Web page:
- By a court pursuant to an order of that court.
- Board, commission, or administrative agency for purposes of adjudication pursuant to its lawful authority.
- By a party to a proceeding before a court or administrative agency pursuant to a subpoena, subpoena duces tecum.
- By a board, commission, or administrative agency pursuant to an investigative subpoena issued
- By an arbitrator or arbitration panel, when arbitration is lawfully requested by either party.
- By a search warrant lawfully issued to a governmental law enforcement agency.
- By the patient or the patient’s representative pursuant.
- By a medical examiner, forensic pathologist, or coroner, when requested in the course of an investigation.
- When otherwise specifically required by law.
Further, this federal law protects your confidentiality. The Federal Statute 42 protects the confidentiality of record of the identity, diagnosis, prognosis, or treatment on any patient relation to substance abuse. These records shall be confidential and disclosed only for the purposes authorized by a court.
How to Be Reunited with My Kids?
Sometimes, your kids will be taken from your custody. The juvenile court gets involved in the lives of children when there are concerns that a parent is not able to keep his or her child safe from abuse or neglect. Then, the court starts a juvenile dependency case.
Often, your child may be recommended a new legal guardian. Legal guardianship is a court order that says someone who is not the child’s parent is in charge of taking care of the child. Legal guardians have a lot of the same rights and responsibilities as parents. They can decide where your child lives and goes to school, and they can make decisions about your child’s health care.
Still, the primary aim of all governing bodies involved in the child welfare system is reunification of families.
So, how you can get legal custody back?
How can you prove to the court that you are fit to be a parent?
The Adoption and Safe Families Act (ASFA) gives the parent a limited amount of time to achieve rehabilitation and not succeeding can result in a loss of parental rights. Before you are reunited with your children you must comply with the courts orders and show an evidence of housing, employment and competition of a 30, 60 or 90 days substance abuse rehab program. Parental substance abuse lowers the probability of reunification, and increases the time you children spend in foster homes.
Always remember that the decision the court has once made doesn’t have to be permanent. There is always a way to create a healthy home and become the parent your children deserve. Getting better helps everyone.
What Happens When I Finish Rehab?
After completing rehab, the court will make evaluation and decide whether or not you will be awarded custody. It is important to successfully complete all required levels of substance abuse treatment. Making the most of your stay in a treatment facility, your participation in an aftercare program, and dedication to a sober life increases the chances of regaining custody.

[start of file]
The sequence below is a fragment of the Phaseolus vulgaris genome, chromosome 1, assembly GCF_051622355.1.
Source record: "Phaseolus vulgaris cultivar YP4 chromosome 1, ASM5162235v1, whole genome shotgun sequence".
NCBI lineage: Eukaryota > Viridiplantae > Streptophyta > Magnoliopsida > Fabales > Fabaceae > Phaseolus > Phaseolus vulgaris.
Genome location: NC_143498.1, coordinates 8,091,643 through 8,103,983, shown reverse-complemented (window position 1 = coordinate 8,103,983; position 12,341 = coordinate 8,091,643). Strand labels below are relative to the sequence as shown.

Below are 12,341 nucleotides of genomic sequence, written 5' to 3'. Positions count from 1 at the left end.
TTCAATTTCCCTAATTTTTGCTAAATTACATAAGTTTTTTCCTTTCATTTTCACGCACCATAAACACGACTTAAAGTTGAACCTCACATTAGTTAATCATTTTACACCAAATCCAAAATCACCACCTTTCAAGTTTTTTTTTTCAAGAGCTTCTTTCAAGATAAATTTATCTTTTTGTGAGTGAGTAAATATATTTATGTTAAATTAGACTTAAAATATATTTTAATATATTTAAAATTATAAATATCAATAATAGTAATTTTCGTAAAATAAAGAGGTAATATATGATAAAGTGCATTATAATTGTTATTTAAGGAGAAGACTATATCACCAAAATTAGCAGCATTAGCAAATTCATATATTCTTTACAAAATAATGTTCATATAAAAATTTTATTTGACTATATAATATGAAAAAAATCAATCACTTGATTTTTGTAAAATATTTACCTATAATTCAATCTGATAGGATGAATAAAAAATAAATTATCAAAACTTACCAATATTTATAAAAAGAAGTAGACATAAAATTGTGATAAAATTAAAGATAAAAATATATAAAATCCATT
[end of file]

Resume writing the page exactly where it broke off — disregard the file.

A continued pattern of relapse and inability to adhere to treatment and recovery programs can extend the separation with your child and can lead to losing your parental rights.
Then, it’s possible for you to request for a change of the custody and visitation schedule if you:
- Show the court that there’s been a change in circumstances.
- Show the court that there is a significant change for the best of the children to have stable and consistent custody arrangements with their parents.
- Don’t have to go to mediation before you file any papers.
Moreover, the court may order a drug test to prove your sobriety. Find all file forms, and tips on how to fill them here http://www.courts.ca.gov/1187.htm
However, choose the recovery life for you, not just for your children. If you are clean and sober, not only you will get better in life, you will rebuild trust and strengthen your relationship.
Where to Find Rehab?
There are numerous treatment options in California. You can call us and learn about your treatment options in the state. Our compassionate hotline operators are there to listen and help. Here are some other helpful links the can help you with your search for the right treatment options.
- American Board of Addiction Medicine (Find an ABAM specialist)
- American Psychological Association (Find a psychologist near you)
- American Psychiatric Association (Find an APA psychiatrist near you)
- California Health and Human Services Agency
- The California Department of Social Services
- Substance Use Treatment, Facility Locator
- Department of Health Care Services – Mental Health Services
- National Suicide Prevention
- SAMHSA’s National Hotline 1-800-622-HELP (4357)
Don’t forget that you can always call us. We’d love to hear from you.
We know addiction. You are not alone!
When to Get Legal Help
Child custody cases involving parental substance abuse are quite complex and sensitive. So, we suggest you consider asking for legal help right away. Choosing the best lawyer can be difficult, but there are variety of sources where you can search.